Terror-proof security by private agencies long way off

December 8th, 2008 - 1:46 pm ICT by IANS  

Bangalore, Dec 8 (IANS) Notwithstanding the Karnataka government’s suggestion that major private firms in Bangalore arrange their own security, it could remain a dream for a long time as private security providers in India’s tech hub say they are ill-prepared and poorly-equipped for the task.”We’re planning to revise our entire working system,” said Narendra Kumar Sharma, director of Vigilance 24X7 Security and Allied Services Pvt Limited, located in upscale Indiranagar, around 10 km from the city centre.

“But that would take us some time. Moreover, we would need better weapons to fight terrorists as they are using latest technologies,” Sharma told IANS.

“Except for single and double barrel guns, private security guards in the country are not allowed to use weapons like assault rifles and pistols,” said P. Ravindranath, chairman of Private Eye (P) Ltd, also located in Indiranagar.

“It is sad that we are still managing with outdated weapons,” he said, adding that though the Private Security Agencies (Regulation) Act 2005 has regularized the industry, a licence to get sophisticated weapons was not being granted.

Sharma and Ravindranath were among the private security providers that IANS spoke to on their preparedness following Chief Minister B.S. Yeddyurappa’s suggestion that all major private organisations and business establishments in Bangalore should themselves look after their security.

He made the suggestion at a meeting with heads and representatives of leading IT and BT firms, multinational companies, hotels, shopping complexes and industry and commerce chambers following the Mumbai attack Nov 26.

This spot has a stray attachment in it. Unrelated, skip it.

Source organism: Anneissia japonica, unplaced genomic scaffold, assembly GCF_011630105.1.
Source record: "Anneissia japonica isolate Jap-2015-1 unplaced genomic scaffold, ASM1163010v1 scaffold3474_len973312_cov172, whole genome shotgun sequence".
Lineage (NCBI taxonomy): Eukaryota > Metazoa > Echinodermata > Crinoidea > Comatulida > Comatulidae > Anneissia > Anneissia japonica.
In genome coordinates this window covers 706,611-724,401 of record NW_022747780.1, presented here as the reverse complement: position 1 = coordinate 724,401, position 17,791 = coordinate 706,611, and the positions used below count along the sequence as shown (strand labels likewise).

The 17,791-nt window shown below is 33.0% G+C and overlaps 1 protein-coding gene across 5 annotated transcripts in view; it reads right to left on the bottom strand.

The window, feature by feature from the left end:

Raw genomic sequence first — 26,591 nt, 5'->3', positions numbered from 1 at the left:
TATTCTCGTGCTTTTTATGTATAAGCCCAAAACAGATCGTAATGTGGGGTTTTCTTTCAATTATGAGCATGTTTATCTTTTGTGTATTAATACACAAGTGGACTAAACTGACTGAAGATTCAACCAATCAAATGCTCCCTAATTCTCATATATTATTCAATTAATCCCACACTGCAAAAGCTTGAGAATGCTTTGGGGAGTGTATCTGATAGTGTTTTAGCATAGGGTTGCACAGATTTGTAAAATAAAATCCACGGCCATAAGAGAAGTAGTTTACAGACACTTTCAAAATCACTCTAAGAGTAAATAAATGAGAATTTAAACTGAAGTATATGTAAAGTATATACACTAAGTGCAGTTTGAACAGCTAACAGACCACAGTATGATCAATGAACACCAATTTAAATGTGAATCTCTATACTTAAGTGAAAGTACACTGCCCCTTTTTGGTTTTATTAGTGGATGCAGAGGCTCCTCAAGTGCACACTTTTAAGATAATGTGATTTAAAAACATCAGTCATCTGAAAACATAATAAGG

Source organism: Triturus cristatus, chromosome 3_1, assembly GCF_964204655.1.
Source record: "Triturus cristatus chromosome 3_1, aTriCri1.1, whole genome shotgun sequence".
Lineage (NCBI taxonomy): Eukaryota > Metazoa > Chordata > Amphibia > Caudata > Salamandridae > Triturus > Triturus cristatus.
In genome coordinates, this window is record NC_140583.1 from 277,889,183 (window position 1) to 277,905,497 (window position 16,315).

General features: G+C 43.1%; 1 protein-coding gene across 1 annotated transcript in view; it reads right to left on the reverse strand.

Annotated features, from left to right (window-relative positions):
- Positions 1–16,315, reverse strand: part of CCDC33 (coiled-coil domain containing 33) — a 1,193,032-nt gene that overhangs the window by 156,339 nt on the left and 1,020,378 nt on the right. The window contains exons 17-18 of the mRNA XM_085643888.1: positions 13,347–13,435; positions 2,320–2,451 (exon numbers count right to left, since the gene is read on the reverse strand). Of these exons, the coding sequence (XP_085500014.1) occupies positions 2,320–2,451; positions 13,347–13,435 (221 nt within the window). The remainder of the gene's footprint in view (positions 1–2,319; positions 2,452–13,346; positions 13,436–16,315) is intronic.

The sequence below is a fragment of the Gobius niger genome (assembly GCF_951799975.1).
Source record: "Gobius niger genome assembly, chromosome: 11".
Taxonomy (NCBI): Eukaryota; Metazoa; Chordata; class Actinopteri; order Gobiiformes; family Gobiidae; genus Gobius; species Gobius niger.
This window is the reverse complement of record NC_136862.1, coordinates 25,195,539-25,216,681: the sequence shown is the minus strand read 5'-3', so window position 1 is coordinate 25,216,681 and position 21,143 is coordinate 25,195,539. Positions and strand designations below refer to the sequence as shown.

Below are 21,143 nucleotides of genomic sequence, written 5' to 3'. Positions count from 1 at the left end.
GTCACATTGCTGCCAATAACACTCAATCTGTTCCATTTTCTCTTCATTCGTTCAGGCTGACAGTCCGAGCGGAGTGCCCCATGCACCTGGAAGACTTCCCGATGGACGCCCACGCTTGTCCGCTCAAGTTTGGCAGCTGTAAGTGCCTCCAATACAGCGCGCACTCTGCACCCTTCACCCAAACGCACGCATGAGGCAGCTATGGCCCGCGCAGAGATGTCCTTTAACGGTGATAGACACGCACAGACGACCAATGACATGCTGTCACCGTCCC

Bangalore faced its first major terror strike when the sprawling, leafy Indian Institute of Science (IISc) was attacked in December 2005 during an international conference. M.C. Puri, Professor Emeritus of the Institute of Technology, Delhi, was killed in the indiscriminate firing and four were injured.

In the second attack in July this year, a series of eight low-intensity explosions hit the city, killing one woman and injuring 15 others.

“The city too has experienced terror attacks in recent times. Thus we cannot take any risk. It is better that all the private companies and business establishments in the city too take care of their own security and become more vigilant,” said M.R. Pujar, additional commissioner of police, Bangalore city (Law and Order).

“The police too is doing its duty, but we don’t have that kind of massive force to provide security to thousands of companies and residential complexes in the city,” he said.

Following the Mumbai attack, all major private firms, hotels and shopping complexes and malls in the city have beefed up security. Many are installing CCTV (Closed circuit Television), metal detectors at entrances and other gadgets.

“We are receiving queries from different corporate houses and residential complexes,” said S. Suresh, manager of Penguin Security Services and Enterprises, located in New Tharagupet.

Although there is no official figure on the number of security firms operating in Bangalore, unofficial estimates put it at around 150.

In most cases, the guards provided by these agencies are not armed. Even in the few establishments where they carry arms, they are basically small weapons, which are no match to AK-47s which the Mumbai attackers carried.

Pleading for allowing private security agencies to procure sophisticated weapons, Ravindranath said: “We are one of the highest tax payers in the country and the government needs to revise laws to make private security agencies stronger as the security force is not enough to man the entire country.”

These agencies get their men trained mostly by ex-army men or retired police personnel. Youngsters between 20 and 25 years are generally recruited by these agencies and they remain in service so long as they are fit and are not above the age of 45.

“The job is highly demanding and thus we recruit young blood and they work with us till they are fit. Retirement age is generally not fixed. Some agencies give retirement to their employees by the time they reach 45,” said K. Balasubramanium, business manager of Alert Security Agencies, located in Richmond Road in the CBD.

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